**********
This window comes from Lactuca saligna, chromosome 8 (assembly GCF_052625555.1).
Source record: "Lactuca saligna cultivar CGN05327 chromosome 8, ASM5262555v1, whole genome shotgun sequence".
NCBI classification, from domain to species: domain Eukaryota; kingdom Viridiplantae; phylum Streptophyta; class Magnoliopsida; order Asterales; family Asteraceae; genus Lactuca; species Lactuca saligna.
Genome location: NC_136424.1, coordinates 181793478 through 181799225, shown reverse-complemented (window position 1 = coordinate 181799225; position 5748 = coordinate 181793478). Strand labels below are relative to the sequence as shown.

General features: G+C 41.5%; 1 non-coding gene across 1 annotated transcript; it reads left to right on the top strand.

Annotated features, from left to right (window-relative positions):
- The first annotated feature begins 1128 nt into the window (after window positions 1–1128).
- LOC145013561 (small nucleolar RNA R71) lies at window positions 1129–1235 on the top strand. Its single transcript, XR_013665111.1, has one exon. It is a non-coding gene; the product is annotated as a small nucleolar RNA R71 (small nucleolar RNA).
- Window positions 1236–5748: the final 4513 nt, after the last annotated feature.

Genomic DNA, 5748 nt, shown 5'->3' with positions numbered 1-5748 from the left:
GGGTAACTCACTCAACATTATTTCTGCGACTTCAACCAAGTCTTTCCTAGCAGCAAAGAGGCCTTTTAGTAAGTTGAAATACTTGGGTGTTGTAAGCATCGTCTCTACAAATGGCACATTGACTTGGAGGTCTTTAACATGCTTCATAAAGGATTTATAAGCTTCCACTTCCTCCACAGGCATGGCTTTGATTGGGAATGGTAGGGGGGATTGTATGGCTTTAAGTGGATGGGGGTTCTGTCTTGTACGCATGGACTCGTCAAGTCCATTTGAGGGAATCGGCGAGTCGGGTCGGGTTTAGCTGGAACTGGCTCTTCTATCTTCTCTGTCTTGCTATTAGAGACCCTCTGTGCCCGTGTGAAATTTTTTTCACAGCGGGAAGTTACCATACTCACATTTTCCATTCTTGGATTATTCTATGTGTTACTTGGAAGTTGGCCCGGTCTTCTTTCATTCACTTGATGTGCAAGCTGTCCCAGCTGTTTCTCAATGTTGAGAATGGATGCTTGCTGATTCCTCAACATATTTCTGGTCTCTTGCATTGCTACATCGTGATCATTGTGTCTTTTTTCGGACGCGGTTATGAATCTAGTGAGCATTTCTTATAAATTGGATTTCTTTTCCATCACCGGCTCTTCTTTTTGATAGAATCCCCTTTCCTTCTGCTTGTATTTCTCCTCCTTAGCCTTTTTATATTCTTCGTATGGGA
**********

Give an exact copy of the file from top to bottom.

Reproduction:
This window comes from Lactuca saligna, chromosome 8 (assembly GCF_052625555.1).
Source record: "Lactuca saligna cultivar CGN05327 chromosome 8, ASM5262555v1, whole genome shotgun sequence".
NCBI classification, from domain to species: domain Eukaryota; kingdom Viridiplantae; phylum Streptophyta; class Magnoliopsida; order Asterales; family Asteraceae; genus Lactuca; species Lactuca saligna.
Genome location: NC_136424.1, coordinates 181793478 through 181799225, shown reverse-complemented (window position 1 = coordinate 181799225; position 5748 = coordinate 181793478). Strand labels below are relative to the sequence as shown.

General features: G+C 41.5%; 1 non-coding gene across 1 annotated transcript; it reads left to right on the top strand.

Annotated features, from left to right (window-relative positions):
- The first annotated feature begins 1128 nt into the window (after window positions 1–1128).
- LOC145013561 (small nucleolar RNA R71) lies at window positions 1129–1235 on the top strand. Its single transcript, XR_013665111.1, has one exon. It is a non-coding gene; the product is annotated as a small nucleolar RNA R71 (small nucleolar RNA).
- Window positions 1236–5748: the final 4513 nt, after the last annotated feature.

Genomic DNA, 5748 nt, shown 5'->3' with positions numbered 1-5748 from the left:
GGGTAACTCACTCAACATTATTTCTGCGACTTCAACCAAGTCTTTCCTAGCAGCAAAGAGGCCTTTTAGTAAGTTGAAATACTTGGGTGTTGTAAGCATCGTCTCTACAAATGGCACATTGACTTGGAGGTCTTTAACATGCTTCATAAAGGATTTATAAGCTTCCACTTCCTCCACAGGCATGGCTTTGATTGGGAATGGTAGGGGGGATTGTATGGCTTTAAGTGGATGGGGGTTCTGTCTTGTACGCATGGACTCGTCAAGTCCATTTGAGGGAATCGGCGAGTCGGGTCGGGTTTAGCTGGAACTGGCTCTTCTATCTTCTCTGTCTTGCTATTAGAGACCCTCTGTGCCCGTGTGAAATTTTTTTCACAGCGGGAAGTTACCATACTCACATTTTCCATTCTTGGATTATTCTATGTGTTACTTGGAAGTTGGCCCGGTCTTCTTTCATTCACTTGATGTGCAAGCTGTCCCAGCTGTTTCTCAATGTTGAGAATGGATGCTTGCTGATTCCTCAACATATTTCTGGTCTCTTGCATTGCTACATCGTGATCATTGTGTCTTTTTTCGGACGCGGTTATGAATCTAGTGAGCATTTCTTATAAATTGGATTTCTTTTCCATCACCGGCTCTTCTTTTTGATAGAATCCCCTTTCCTTCTGCTTGTATTTCTCCTCCTTAGCCTTTTTATATTCTTCGTATGGGA